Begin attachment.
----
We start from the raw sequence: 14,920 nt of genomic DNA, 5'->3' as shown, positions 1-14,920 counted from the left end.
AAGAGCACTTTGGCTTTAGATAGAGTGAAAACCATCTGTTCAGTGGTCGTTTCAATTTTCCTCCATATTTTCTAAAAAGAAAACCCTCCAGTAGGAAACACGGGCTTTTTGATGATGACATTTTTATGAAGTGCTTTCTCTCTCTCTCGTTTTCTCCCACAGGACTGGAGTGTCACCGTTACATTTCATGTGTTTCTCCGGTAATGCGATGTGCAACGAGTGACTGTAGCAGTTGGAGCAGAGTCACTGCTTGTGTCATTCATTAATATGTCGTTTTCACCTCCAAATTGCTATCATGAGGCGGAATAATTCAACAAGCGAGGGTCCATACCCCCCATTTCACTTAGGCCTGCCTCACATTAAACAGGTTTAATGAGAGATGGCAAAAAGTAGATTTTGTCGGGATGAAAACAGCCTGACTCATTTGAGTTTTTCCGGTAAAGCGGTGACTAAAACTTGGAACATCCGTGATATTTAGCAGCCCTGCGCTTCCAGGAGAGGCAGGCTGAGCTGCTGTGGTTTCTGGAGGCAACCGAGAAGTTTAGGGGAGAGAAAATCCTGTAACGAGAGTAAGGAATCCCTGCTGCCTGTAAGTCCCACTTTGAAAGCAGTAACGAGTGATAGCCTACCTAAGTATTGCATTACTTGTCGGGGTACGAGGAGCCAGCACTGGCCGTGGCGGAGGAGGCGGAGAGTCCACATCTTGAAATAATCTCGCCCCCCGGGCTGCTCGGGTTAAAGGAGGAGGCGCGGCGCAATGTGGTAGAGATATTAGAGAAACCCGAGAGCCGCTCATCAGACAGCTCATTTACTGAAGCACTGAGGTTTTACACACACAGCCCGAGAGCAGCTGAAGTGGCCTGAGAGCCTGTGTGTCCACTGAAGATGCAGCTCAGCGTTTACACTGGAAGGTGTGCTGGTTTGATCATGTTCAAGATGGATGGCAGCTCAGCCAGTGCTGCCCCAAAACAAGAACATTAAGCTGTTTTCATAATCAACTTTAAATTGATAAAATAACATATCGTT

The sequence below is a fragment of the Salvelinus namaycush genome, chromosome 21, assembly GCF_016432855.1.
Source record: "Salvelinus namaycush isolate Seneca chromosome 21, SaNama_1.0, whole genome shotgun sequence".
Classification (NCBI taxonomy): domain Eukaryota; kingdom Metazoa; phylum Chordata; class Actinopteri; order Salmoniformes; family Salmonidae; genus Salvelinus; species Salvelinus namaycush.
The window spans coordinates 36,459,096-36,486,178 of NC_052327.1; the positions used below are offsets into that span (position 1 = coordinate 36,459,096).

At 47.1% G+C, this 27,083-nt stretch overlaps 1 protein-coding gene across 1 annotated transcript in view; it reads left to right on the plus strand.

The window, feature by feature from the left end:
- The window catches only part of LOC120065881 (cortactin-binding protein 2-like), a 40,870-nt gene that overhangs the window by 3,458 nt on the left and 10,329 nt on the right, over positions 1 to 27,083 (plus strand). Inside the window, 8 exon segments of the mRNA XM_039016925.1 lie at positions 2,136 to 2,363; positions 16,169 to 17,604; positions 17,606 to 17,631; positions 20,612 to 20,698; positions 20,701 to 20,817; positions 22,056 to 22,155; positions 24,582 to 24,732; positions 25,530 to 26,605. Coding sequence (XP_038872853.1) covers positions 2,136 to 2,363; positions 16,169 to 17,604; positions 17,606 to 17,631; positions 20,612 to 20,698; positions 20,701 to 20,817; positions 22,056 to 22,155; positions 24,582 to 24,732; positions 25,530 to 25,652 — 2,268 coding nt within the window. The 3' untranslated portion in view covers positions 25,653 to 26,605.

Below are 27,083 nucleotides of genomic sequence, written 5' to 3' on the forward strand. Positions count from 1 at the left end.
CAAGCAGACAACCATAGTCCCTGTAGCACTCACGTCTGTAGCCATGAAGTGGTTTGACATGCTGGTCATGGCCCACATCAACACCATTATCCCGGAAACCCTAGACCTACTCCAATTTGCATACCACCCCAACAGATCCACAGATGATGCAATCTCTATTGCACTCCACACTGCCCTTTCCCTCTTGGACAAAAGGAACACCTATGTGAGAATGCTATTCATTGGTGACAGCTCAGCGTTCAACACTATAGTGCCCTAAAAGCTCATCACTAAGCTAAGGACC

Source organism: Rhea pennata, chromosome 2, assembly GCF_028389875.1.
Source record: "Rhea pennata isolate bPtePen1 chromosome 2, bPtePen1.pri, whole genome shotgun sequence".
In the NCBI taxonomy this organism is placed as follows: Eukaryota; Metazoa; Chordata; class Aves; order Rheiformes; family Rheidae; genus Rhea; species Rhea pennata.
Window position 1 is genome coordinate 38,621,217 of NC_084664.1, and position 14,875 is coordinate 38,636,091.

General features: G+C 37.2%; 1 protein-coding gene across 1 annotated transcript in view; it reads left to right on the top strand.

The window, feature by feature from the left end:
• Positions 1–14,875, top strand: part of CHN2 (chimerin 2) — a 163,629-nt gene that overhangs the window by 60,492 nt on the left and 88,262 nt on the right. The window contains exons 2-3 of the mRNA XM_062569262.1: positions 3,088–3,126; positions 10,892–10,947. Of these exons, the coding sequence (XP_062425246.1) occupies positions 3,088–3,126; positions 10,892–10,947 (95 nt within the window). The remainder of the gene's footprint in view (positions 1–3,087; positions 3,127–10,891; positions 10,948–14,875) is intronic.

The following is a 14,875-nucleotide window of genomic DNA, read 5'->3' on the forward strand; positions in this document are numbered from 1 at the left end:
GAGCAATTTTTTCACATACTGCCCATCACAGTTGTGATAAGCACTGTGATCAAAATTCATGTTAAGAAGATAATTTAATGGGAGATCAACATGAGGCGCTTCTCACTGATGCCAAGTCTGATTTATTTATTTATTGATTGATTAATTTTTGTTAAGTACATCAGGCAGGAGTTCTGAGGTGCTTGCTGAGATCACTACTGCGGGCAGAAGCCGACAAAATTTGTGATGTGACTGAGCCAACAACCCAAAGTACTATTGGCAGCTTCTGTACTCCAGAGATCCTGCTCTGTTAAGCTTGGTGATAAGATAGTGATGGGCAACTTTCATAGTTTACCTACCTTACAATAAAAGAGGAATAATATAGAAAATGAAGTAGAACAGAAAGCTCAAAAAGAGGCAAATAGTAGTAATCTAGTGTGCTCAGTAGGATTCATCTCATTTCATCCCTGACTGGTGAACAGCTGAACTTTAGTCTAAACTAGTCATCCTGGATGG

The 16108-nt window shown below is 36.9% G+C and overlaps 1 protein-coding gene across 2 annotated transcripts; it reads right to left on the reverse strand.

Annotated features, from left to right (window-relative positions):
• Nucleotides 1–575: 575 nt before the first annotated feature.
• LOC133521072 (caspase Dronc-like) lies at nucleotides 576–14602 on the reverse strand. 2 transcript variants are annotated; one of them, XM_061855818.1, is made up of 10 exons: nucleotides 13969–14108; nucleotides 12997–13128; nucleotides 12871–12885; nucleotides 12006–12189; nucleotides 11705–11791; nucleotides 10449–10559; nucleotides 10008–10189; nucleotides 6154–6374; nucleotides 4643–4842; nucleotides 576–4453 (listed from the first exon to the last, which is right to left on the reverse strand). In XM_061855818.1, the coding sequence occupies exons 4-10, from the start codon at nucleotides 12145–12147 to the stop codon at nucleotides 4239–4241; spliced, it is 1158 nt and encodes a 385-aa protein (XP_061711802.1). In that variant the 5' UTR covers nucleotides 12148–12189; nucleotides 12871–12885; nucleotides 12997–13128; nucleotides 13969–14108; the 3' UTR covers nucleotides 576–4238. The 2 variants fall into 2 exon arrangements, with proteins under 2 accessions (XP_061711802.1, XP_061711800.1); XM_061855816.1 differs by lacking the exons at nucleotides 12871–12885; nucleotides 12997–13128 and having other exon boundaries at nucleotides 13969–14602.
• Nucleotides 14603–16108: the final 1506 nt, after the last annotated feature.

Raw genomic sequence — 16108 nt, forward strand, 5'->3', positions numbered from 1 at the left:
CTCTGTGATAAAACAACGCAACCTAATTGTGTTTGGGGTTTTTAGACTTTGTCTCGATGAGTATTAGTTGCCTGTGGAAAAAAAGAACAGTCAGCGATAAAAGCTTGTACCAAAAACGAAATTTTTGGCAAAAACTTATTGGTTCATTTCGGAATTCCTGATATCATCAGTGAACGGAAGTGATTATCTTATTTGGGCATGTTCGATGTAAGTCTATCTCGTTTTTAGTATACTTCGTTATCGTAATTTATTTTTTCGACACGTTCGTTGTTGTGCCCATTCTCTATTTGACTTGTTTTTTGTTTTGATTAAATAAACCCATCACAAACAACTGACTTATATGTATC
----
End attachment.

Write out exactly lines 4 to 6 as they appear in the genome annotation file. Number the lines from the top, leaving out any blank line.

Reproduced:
Source record: "Salvelinus namaycush isolate Seneca chromosome 21, SaNama_1.0, whole genome shotgun sequence".
Classification (NCBI taxonomy): domain Eukaryota; kingdom Metazoa; phylum Chordata; class Actinopteri; order Salmoniformes; family Salmonidae; genus Salvelinus; species Salvelinus namaycush.
The window spans coordinates 36,459,096-36,486,178 of NC_052327.1; the positions used below are offsets into that span (position 1 = coordinate 36,459,096).